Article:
Lenovo IdeaPad U450p Review

by Charles P. Jefferies Reads (41,668)

Overview

  • Pros

    • Thin and light
    • Runs cool and quiet
    • Internal optical drive
  • Cons

    • Battery life not as good as expected
    • Chassis flex
    • Subpar speakers

Quick Take

The U450p is a sensible choice for consumers searching for a thin-and-light notebook for home use and entertainment.


Lenovo’s IdeaPad U450p is their newest ultra-thin consumer-oriented notebook. With a 14-inch screen and Intel Ultra-Low Voltage Core 2 Duo processor, consumers can expect a mid-sized notebook that maintains a great deal of portability. Does a svelte exterior hamper the performance? Read on and find out.

Specifications:
Our Lenovo IdeaPad U450p review unit has the following specifications:

  • 14-inch 720p (1366×768) display with LED backlighting (220 nits, 500:1 contrast)
  • Windows 7 Home Premium 64-bit
  • Intel Core 2 Duo SU7300 processor (1.3GHz/3MB L2/800MHz FSB)
  • ATI Mobility Radeon HD 4330 512MB graphics card
  • 4GB DDR3-1066 RAM (2x 2GB)
  • 320GB 5400RPM hard drive (Hitachi HTS545032B9A300)
  • Intel Wireless WiFi Link 5100
  • Built-in Bluetooth v2.1+EDR
  • 8X DVD burner
  • One-year limited warranty
  • 6-cell Li-ion battery (57Wh/5200mAh /11.1V)
  • Weight: 4.6 lbs
  • Dimensions: 13.3″ (W) x 9.3″ (D) x 0.9″~1.1″ (H)
  • MSRP: $949

Build & Design
The U450p feels much lighter and thinner in the hand than a typical 14-inch notebook. It features a traditional rectangular form factor and design with nothing in particular that stands out.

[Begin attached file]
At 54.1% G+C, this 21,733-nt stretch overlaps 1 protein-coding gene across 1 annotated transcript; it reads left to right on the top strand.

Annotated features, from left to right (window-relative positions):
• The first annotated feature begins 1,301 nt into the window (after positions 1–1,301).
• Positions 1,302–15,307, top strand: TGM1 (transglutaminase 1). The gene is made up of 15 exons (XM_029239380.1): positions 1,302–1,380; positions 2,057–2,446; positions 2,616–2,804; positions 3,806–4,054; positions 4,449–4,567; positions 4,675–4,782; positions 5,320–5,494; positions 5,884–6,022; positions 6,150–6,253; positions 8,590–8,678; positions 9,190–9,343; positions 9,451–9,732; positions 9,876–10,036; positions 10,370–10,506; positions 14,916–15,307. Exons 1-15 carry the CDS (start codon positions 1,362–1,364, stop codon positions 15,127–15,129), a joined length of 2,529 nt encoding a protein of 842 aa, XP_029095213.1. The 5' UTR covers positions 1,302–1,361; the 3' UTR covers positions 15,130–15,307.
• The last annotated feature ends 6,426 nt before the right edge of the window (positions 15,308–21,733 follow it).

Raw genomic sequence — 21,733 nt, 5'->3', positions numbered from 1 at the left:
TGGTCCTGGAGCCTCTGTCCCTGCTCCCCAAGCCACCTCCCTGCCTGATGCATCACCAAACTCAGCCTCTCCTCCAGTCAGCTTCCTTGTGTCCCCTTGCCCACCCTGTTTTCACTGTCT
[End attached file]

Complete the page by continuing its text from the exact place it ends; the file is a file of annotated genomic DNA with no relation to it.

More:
The notebook is made of high-quality plastic that is reasonably thick. Tapping the plastic with my fingernail did not result in any cheap rattling sounds. The plastic has a textured matte finish which limits the appearance of fingerprints and dust. The screen surround is the only component with a glossy plastic finish; it gets smudged up quite easily.

The chassis exhibited some mild bending when I grabbed the front two corners and twisted; this is typical of a consumer notebook and indicates that the internal frame is not as strong as it could be. The screen also had mild flex when twisted by its corners but was stronger than I expected given the thinness. Pushing in on the back of the display did not yield any ripples on the screen; that means there is some measure of protection behind the display.

Fit and finish is satisfactory; there are no rough edges and all areas of the notebook seem to have about the same level of quality. Overall the U450p neither impresses nor disappoints in the build quality department. It is more durable than its svelte shape implies and feels solid overall.

Screen & Speakers
The U450p has a 14-inch display with a glossy finish and 16:9 aspect ratio. It has LED backlighting for improved power efficiency. The screen has reasonable contrast and brightness though is not remarkable. Color reproduction is average; the display has a cool temperature at default settings. There are ten levels of brightness; I found that one notch above minimum was a good compromise between power saving and visibility while on battery.

Viewing angles are narrow; the display washes out and darkens quickly from above and below, respectively; there is noticeable color shift horizontally as well. The glossy screen finish helps colors stand out and improves clarity but results in a lot of reflections.